The timing works perfectly for all the seafood but not the potatoes, which need more time to cook. But there’s warm cornbread as well. And we’ve got our hands full with the platter of shellfish. I’ve placed a wooden board at one end of the table with a cleaver, scissors and a hammer. Schiller bashes the crab claws with the hammer, spraying Maguire and I with milky crab juice, which we enjoy, finding personal harmony in the chaos of the mess.
Works like the crabs and the backpack I get. But it’s hard to understand how such an outspoken critic of the Chinese government helped design a stadium for the 2008 Beijing Olympics, as jingoistic as it gets.
“He loves design,” says McIntyre. “I think it was a seductive thing to be involved in.”
Schiller, who was in China at the time, explains that the government was more flexible before the Olympics. “The government was saying, give us the Olympics and we’ll give you human rights.
“Once the Olympics were finished the whole thing came down. Lawyers that you used to be able to phone up and chat with were now being arrested. Some of them were beaten. Nobody wanted to talk to you.”
Weiwei, I’m told, is barely known inside China, where only those with sufficient tech savvy are able to circumvent government censorship of the Internet. Here he is seen as a hero.
When you go to the AGO and see the brainscan of the hemorrhage he suffered from a police beating, remember that our federal government muzzles its own taxpayer-funded scientists from speaking publicly about their work, that our RCMP has recently stopped responding to public information requests and we’ve all but invited the U.S.’s National Security Agency to come snoop through our emails and medicine cabinets. And without a hint of public outrage. Weiwei’s work is a good reminder of how much we take our freedom for granted, as it slips through our fingers. [email protected] . Corey’s book, How to Host a Dinner Party, is available online and in bookstores.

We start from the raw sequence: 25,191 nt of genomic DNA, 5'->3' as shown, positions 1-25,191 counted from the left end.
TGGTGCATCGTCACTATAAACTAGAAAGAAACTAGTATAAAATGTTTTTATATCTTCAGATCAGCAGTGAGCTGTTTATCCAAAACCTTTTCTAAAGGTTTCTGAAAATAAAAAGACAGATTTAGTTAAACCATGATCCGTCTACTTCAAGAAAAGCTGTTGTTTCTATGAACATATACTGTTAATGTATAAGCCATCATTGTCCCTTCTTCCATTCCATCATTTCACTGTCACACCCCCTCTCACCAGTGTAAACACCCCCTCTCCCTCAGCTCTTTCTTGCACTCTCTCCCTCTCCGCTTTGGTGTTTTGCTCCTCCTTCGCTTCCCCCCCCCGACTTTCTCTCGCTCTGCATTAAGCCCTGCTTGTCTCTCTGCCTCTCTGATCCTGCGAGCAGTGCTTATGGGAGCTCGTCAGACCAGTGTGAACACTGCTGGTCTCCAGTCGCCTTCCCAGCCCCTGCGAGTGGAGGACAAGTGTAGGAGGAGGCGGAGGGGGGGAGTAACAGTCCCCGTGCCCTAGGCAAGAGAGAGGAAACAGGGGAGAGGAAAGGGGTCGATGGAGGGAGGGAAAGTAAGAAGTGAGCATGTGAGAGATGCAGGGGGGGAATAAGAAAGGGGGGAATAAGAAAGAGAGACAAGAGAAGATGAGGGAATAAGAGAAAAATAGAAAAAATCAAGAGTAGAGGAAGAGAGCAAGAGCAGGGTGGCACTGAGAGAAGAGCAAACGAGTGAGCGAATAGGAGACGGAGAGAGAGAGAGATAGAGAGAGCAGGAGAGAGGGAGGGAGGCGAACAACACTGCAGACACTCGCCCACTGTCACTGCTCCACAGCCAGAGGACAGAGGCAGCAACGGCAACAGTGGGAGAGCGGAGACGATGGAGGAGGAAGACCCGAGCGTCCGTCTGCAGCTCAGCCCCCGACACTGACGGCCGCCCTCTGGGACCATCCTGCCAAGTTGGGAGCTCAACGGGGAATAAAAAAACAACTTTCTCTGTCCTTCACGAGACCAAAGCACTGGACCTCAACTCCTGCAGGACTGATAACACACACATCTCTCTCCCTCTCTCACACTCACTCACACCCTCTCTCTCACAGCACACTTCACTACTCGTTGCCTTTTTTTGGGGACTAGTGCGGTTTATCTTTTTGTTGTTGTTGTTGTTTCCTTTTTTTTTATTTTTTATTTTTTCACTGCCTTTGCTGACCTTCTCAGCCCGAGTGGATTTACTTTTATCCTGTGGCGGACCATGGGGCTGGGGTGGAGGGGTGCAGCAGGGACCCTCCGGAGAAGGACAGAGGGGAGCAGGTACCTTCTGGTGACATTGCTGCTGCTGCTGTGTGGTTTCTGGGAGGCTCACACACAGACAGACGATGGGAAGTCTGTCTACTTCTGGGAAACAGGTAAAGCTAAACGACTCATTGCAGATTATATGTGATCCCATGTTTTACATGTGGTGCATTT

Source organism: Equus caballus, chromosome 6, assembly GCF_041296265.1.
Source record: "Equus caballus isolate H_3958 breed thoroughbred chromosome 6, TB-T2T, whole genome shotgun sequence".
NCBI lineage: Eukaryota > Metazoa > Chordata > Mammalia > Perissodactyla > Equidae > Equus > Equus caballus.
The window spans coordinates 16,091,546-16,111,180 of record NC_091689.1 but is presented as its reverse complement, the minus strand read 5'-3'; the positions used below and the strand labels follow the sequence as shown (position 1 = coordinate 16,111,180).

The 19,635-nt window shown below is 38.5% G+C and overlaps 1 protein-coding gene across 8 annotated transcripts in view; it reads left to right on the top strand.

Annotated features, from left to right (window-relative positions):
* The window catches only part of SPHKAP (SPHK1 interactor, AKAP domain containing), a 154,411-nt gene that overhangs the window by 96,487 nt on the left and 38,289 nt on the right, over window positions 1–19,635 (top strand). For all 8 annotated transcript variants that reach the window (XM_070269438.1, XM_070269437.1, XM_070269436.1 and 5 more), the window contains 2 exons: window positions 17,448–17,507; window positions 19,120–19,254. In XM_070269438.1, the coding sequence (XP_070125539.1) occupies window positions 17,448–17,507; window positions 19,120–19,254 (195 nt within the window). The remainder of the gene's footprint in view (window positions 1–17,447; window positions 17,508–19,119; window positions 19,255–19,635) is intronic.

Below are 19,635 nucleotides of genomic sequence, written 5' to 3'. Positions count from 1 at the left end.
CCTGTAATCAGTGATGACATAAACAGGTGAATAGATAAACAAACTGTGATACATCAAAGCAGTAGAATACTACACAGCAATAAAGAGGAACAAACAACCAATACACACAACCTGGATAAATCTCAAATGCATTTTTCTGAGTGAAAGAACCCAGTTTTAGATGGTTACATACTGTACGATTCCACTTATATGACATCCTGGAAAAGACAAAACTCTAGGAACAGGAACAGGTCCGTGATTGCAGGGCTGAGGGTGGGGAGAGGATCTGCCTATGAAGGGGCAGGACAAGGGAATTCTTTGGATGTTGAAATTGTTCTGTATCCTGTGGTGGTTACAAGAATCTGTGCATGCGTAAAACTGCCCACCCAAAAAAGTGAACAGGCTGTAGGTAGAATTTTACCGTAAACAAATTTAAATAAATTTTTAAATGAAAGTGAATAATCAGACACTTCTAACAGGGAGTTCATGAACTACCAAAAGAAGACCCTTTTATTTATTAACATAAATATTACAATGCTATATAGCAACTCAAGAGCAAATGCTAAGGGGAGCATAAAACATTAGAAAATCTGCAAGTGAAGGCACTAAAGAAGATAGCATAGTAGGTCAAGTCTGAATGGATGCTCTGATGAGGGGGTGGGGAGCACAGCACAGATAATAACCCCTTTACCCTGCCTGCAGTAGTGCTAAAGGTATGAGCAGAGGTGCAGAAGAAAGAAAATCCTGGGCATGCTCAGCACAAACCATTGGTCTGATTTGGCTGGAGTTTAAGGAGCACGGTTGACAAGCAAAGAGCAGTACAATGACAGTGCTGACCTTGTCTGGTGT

A poet and journalist, Sheng Xue grew up in Beijing and moved to Canada soon after the Tiananmen Square massacre, June 4, 1989. She is a member of the Independent Chinese PEN Center and a member of PEN Canada, also a gracious sponsor of her reading at this festival. As a freelance writer, she has published numerous news reports and commentaries in various Chinese-language media.
In 2005, she won the National Ethnic Press and Media Council for Journalism and Media Award for her outstanding achievements, contributions, and community service, and in recognition of her efforts in promoting understanding the traditions and the interests of Chinese-Canadian communities. She has also won the Canadian Association for Journalists Award for Investigative Journalism and the National Magazine Award, for an investigative report on the lives of Chinese boat refugees, published in Maclean’s in 2000. She is the first Chinese Canadian to win such prestigious awards.
In 2001, Sheng Xue investigated China’s most prominent smuggling case and published a book (in Chinese and Japanese), Unveiling the Yuan Hua Case, which soon became a best seller in Chinese communities outside China and created shockwaves both inside and outside China. China’s Propaganda Ministry immediately banned the book.
She was the Writer in Residence at Carlton University in 2007. In 2008, United Writers Press in Hong Kong published Sheng Xue’s poetry collection, Seeking The Soul of Snow, which was banned by China’s Public Security Ministry, and Ministry of Culture.
from Memory and Betrayal
. . . Then
We run run run and fled in all directions
Huge mourning like a curtain
Covering sky and earth